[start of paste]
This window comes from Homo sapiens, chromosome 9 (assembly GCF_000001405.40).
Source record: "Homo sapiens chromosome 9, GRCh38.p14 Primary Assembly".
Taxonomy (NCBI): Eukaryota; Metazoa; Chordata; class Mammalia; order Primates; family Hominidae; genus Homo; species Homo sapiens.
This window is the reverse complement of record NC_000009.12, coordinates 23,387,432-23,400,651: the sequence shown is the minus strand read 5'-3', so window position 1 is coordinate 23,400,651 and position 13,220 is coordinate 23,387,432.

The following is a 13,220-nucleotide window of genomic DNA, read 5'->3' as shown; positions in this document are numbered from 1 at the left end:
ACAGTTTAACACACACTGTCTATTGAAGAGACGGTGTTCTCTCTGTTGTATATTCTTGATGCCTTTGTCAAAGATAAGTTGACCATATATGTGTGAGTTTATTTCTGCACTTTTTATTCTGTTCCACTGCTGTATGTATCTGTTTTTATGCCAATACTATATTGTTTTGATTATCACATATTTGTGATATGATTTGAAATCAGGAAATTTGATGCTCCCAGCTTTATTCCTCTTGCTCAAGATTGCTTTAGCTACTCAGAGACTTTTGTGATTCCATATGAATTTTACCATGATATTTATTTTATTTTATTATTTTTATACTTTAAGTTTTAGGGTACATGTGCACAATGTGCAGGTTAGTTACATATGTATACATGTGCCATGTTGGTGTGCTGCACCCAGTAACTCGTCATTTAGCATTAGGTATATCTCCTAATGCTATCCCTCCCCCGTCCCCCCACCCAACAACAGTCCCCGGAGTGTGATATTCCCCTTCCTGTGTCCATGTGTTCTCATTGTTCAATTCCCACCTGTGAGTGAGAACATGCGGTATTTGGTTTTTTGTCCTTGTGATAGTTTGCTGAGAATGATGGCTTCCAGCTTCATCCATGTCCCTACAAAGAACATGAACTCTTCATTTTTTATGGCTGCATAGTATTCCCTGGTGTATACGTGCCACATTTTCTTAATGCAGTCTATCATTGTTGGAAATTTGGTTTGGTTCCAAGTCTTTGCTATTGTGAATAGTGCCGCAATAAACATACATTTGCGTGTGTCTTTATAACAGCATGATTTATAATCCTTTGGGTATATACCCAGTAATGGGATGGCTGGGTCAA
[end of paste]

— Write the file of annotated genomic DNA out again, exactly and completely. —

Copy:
This window comes from Homo sapiens, chromosome 9 (assembly GCF_000001405.40).
Source record: "Homo sapiens chromosome 9, GRCh38.p14 Primary Assembly".
Taxonomy (NCBI): Eukaryota; Metazoa; Chordata; class Mammalia; order Primates; family Hominidae; genus Homo; species Homo sapiens.
This window is the reverse complement of record NC_000009.12, coordinates 23,387,432-23,400,651: the sequence shown is the minus strand read 5'-3', so window position 1 is coordinate 23,400,651 and position 13,220 is coordinate 23,387,432.

The following is a 13,220-nucleotide window of genomic DNA, read 5'->3' as shown; positions in this document are numbered from 1 at the left end:
ACAGTTTAACACACACTGTCTATTGAAGAGACGGTGTTCTCTCTGTTGTATATTCTTGATGCCTTTGTCAAAGATAAGTTGACCATATATGTGTGAGTTTATTTCTGCACTTTTTATTCTGTTCCACTGCTGTATGTATCTGTTTTTATGCCAATACTATATTGTTTTGATTATCACATATTTGTGATATGATTTGAAATCAGGAAATTTGATGCTCCCAGCTTTATTCCTCTTGCTCAAGATTGCTTTAGCTACTCAGAGACTTTTGTGATTCCATATGAATTTTACCATGATATTTATTTTATTTTATTATTTTTATACTTTAAGTTTTAGGGTACATGTGCACAATGTGCAGGTTAGTTACATATGTATACATGTGCCATGTTGGTGTGCTGCACCCAGTAACTCGTCATTTAGCATTAGGTATATCTCCTAATGCTATCCCTCCCCCGTCCCCCCACCCAACAACAGTCCCCGGAGTGTGATATTCCCCTTCCTGTGTCCATGTGTTCTCATTGTTCAATTCCCACCTGTGAGTGAGAACATGCGGTATTTGGTTTTTTGTCCTTGTGATAGTTTGCTGAGAATGATGGCTTCCAGCTTCATCCATGTCCCTACAAAGAACATGAACTCTTCATTTTTTATGGCTGCATAGTATTCCCTGGTGTATACGTGCCACATTTTCTTAATGCAGTCTATCATTGTTGGAAATTTGGTTTGGTTCCAAGTCTTTGCTATTGTGAATAGTGCCGCAATAAACATACATTTGCGTGTGTCTTTATAACAGCATGATTTATAATCCTTTGGGTATATACCCAGTAATGGGATGGCTGGGTCAA